"I mean, he knocks the living dogs--- out of the guy," Smart said. "That's Carson and a big reason the guys in the locker room love him."

BECK IS THE antithesis of showy on the football field. That holds true off it as well, although he did treat himself this offseason to a new Lamborghini thanks to some lucrative NIL deals.

With his newfound fame, he has a hard time going anywhere in public without being besieged by autograph seekers, fans wanting pictures or simply people wanting to hang out with Georgia's newest star quarterback. Beck joked that his DoorDash bill has increased exponentially.

"It's different, but I'm always going to sign or take a picture if someone wants to," Beck said. "It's part of being a quarterback in the SEC. I remind myself of that, that a lot of people would love to be in this position."

Beck, 21, has been able to insulate himself with help from some longtime friends from the Jacksonville area. None of his four roommates, including Quinn, play football. Quinn moved to Athens in February and is an online student at Florida, Georgia's bitter rival. The two have known each other since they were toddlers, when their parents were neighbors. Two other close friends, Cole Macklin and Zach Postlethwait, are set to move in for Beck's final season. Postlethwait is finishing up school at Florida State.

Quinn grew up a Florida fan, but wore Georgia gear at last year's game and will again this year. But after that, he's joked with Beck that he's burning his Georgia apparel.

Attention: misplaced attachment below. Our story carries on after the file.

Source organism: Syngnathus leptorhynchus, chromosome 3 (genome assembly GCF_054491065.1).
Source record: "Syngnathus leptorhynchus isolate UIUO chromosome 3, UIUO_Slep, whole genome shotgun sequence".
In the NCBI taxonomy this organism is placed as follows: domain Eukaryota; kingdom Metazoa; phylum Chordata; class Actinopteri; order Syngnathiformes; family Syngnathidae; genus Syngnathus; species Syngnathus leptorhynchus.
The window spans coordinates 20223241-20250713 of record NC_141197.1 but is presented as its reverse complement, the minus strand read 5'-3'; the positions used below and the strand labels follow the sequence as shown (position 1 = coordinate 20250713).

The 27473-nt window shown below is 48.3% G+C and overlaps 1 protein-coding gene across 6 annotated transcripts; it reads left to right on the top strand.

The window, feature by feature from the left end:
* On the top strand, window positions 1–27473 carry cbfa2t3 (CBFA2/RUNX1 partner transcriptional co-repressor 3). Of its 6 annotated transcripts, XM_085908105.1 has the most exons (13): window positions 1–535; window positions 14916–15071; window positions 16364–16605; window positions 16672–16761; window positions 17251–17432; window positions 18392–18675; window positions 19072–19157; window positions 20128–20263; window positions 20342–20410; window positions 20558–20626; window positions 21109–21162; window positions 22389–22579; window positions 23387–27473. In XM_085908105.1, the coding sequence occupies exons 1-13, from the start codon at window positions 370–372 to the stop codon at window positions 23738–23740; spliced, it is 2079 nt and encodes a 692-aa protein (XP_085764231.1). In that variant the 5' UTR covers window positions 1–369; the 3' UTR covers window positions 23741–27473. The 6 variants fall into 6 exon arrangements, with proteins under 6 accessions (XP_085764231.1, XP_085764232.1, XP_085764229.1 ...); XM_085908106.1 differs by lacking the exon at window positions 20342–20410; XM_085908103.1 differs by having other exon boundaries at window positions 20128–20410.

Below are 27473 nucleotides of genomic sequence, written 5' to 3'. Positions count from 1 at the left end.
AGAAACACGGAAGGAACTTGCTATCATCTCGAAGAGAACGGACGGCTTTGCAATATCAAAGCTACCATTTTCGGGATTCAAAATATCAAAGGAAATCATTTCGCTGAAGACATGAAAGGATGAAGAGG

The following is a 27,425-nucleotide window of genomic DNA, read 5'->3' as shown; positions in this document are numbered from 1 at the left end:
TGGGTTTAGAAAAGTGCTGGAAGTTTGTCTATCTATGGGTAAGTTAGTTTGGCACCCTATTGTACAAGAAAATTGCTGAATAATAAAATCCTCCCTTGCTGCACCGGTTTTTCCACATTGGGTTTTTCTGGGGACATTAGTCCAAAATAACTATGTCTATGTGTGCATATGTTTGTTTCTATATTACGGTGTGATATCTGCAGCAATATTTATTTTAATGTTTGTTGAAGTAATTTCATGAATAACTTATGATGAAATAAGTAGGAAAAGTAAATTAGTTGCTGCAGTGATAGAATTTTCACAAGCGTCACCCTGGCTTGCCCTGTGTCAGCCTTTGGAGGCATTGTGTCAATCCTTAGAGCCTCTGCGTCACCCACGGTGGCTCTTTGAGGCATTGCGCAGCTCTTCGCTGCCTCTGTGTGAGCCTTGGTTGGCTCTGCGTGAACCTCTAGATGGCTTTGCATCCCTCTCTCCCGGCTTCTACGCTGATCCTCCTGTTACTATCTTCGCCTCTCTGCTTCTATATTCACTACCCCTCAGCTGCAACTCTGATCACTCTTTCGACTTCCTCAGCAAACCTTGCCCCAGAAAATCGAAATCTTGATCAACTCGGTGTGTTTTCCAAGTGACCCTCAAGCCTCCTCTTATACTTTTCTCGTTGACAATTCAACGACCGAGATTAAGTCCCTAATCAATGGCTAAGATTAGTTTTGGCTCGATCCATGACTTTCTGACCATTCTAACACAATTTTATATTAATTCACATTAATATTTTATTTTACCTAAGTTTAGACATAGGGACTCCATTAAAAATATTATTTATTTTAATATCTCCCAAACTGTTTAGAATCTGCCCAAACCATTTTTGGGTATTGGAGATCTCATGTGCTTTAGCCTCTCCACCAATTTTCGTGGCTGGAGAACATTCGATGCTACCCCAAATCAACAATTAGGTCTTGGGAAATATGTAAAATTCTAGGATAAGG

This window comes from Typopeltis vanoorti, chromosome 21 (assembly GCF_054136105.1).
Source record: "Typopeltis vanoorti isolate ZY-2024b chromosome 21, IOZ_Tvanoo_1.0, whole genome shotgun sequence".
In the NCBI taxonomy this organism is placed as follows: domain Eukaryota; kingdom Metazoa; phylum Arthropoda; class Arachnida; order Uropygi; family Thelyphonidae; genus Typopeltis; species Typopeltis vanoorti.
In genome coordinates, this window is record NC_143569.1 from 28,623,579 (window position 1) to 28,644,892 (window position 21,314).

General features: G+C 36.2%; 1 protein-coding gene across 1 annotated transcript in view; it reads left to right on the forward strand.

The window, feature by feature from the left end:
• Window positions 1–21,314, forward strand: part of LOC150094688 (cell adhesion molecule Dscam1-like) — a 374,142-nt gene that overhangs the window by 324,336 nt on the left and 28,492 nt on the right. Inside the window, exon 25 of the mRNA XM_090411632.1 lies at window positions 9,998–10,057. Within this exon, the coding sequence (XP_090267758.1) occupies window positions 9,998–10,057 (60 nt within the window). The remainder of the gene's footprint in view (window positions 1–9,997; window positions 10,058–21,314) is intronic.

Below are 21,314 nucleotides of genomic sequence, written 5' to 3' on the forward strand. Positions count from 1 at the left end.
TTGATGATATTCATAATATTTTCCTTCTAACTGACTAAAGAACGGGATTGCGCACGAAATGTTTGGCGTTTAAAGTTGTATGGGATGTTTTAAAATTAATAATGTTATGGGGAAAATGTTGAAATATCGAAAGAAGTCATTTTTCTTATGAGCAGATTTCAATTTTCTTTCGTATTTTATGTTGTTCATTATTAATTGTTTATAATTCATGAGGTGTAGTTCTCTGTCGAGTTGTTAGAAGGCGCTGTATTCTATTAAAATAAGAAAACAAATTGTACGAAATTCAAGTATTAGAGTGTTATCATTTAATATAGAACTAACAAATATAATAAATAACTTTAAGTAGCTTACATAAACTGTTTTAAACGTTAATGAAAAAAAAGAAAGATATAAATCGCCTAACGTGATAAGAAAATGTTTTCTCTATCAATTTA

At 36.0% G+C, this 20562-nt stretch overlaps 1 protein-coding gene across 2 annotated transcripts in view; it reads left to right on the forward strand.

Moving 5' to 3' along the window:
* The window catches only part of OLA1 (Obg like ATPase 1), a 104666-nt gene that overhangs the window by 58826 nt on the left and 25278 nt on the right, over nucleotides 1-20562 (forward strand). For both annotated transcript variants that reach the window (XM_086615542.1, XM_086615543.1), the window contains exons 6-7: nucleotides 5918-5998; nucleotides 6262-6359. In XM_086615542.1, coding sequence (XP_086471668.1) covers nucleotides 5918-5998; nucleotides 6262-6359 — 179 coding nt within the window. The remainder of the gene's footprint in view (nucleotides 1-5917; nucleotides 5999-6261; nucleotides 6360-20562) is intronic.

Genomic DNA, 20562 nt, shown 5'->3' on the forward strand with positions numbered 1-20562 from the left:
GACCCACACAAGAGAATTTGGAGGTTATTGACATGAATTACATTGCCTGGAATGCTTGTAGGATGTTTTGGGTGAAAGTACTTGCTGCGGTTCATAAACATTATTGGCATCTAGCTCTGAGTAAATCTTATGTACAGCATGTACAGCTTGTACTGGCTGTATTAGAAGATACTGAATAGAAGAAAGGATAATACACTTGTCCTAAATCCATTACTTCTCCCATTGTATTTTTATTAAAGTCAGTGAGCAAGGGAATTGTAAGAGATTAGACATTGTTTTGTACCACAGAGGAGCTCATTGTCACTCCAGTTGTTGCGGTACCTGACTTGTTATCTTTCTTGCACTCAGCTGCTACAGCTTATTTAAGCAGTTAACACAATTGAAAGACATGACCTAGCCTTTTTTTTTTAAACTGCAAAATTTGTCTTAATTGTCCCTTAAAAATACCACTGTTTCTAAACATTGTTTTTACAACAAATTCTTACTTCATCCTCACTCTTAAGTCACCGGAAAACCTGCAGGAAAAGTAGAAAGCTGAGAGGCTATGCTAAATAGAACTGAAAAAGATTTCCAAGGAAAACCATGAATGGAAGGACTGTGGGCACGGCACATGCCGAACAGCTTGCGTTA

"It's cool to live with guys you've known pretty much your whole life," Beck said. "They know you in a way that you're not just a football player, guys you can confide in. There's a point where it's too much football and you need time with different people."

One of their escapes is golf, something Beck really got into around the height of the COVID-19 pandemic. But Quinn can't remember a sport (or anything, for that matter) that Beck didn't excel at when they were growing up.

Beck initially committed to play baseball at Florida as a sophomore in high school. He was a pitcher with a big-time arm, but realized his future was in football.

"I guess baseball sort of got boring," Beck said, flashing a sheepish smile.

He later committed to Alabama for football before ultimately landing with Georgia despite Florida making another strong push.

"I couldn't say no to Kirby Smart and a chance to play for a Georgia program I knew was on the verge of big things," Beck said.

Quinn was convinced his friend also was on the verge of big things. They've competed against or with each other in everything from youth baseball to video games. Quinn moved to Colorado for six years when he was 10, but the two quickly reconnected when Quinn returned to Florida.

And even as they grew older, Quinn said Beck was still intent on making everything a competition. By the time Beck enrolled at Georgia, Quinn had become proficient at solving a Rubik's Cube in less than a minute. Within a couple of weeks, he and Beck were having competitions to see who could solve one faster.

"He got me the majority of time, but I held my own," Quinn said. "That just shows you how smart he is and how quickly he processes things, qualities all the great quarterbacks have."

Beck flashed that greatness often last season and was at his best against the best teams. He was 5-1 against top-20 opponents with a 73.9 completion percentage, 1,693 passing yards, 13 touchdowns and just two interceptions.

Former Georgia quarterback Aaron Murray, the SEC's leader in career passing yards (13,166) and touchdown passes (121), has been high on Beck since he stepped on campus. Murray remembers a conversation he had with Bobo, also a former Georgia quarterback, when Bobo returned to the program as an analyst in 2022.

"This kid is the real deal. He throws the ball so effortlessly," Bobo told Murray.

Murray didn't need to be sold.

"Oh, I know. When he gets his chance, he's going to be a superstar," Murray, a college football analyst for ESPN, responded.